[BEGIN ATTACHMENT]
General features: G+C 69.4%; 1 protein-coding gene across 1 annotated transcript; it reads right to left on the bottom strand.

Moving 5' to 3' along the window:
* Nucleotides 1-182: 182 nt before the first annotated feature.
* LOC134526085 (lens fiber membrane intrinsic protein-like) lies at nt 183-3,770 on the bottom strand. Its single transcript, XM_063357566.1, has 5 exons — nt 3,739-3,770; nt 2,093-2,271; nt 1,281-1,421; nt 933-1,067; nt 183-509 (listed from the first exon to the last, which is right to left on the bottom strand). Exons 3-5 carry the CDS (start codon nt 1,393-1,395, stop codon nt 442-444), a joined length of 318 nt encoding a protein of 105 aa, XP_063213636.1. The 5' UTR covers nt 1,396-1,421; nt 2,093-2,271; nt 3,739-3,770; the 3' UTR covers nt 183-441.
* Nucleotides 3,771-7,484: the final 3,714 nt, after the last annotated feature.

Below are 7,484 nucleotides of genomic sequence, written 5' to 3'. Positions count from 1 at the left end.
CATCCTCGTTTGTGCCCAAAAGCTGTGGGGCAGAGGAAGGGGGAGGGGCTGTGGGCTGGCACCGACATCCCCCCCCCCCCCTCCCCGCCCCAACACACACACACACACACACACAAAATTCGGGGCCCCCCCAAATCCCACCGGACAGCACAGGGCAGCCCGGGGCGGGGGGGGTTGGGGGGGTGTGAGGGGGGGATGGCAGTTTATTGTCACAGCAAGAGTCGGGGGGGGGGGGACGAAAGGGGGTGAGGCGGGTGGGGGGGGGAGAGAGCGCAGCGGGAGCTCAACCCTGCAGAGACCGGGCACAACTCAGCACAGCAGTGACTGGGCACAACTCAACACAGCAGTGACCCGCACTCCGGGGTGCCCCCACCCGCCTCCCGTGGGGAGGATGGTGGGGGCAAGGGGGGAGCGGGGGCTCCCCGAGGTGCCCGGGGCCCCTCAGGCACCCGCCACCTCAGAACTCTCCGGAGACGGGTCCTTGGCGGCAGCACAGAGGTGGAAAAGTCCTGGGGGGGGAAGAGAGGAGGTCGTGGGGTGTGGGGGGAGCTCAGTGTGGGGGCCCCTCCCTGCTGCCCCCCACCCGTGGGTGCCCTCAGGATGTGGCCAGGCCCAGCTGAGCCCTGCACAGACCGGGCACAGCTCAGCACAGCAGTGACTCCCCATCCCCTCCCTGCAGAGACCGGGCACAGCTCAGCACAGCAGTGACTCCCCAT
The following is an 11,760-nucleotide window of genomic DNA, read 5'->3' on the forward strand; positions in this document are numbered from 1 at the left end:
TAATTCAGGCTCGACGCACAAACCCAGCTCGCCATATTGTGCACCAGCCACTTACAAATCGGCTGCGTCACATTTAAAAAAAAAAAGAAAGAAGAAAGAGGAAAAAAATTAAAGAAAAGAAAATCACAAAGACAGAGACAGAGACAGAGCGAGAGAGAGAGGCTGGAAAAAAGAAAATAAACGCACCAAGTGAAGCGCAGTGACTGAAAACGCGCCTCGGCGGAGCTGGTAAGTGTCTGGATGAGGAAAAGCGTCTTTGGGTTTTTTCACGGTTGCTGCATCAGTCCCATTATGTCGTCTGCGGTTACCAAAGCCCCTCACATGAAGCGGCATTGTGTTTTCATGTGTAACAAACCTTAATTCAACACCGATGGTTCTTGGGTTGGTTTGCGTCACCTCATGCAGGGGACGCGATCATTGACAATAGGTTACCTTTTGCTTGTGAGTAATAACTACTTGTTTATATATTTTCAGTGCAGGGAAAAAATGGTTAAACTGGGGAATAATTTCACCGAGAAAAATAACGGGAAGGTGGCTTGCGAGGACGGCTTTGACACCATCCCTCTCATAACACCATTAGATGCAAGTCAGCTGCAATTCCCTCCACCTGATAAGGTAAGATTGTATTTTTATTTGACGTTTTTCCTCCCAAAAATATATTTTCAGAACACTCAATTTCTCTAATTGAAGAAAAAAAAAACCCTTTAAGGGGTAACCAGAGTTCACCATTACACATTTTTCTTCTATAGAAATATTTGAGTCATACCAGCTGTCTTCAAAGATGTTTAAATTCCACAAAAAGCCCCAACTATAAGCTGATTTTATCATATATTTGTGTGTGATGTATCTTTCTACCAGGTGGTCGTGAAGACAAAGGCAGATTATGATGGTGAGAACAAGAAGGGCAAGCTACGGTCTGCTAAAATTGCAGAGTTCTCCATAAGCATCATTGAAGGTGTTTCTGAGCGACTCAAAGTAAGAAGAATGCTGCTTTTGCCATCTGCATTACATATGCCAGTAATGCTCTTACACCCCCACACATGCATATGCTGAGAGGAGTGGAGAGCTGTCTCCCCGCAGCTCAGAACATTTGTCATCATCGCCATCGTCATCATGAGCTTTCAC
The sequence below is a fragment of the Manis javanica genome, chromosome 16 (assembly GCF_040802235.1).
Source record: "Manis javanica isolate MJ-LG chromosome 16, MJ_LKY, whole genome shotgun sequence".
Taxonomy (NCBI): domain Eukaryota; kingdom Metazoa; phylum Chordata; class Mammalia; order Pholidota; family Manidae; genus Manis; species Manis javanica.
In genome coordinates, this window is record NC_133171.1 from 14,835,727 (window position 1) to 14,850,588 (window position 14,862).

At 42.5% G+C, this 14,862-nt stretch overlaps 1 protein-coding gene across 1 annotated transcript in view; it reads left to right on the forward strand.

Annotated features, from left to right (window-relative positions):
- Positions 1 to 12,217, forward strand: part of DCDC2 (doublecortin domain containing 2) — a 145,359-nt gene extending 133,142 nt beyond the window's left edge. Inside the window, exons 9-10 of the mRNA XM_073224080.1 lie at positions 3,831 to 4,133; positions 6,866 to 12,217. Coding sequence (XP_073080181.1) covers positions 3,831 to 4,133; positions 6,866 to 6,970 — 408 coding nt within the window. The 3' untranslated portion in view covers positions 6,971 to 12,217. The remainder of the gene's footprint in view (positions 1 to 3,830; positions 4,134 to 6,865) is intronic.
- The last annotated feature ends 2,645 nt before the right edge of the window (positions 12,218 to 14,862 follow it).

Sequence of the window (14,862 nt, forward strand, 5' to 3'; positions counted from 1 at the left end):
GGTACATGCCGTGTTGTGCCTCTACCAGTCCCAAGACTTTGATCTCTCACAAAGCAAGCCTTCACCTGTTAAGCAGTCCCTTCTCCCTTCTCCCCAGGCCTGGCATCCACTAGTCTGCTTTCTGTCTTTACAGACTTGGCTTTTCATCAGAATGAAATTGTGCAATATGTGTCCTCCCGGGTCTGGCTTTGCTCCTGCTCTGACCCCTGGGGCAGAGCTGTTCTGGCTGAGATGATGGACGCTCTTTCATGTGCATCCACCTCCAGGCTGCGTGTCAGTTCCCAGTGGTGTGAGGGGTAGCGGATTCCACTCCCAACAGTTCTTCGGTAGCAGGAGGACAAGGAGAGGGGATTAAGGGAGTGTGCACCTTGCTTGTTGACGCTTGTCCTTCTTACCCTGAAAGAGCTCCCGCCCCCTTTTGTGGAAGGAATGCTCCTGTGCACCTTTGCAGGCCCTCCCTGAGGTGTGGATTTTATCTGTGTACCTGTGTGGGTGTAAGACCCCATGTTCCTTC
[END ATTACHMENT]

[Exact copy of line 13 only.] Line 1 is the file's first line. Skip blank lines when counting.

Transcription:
In genome coordinates, this window is record NC_133171.1 from 14,835,727 (window position 1) to 14,850,588 (window position 14,862).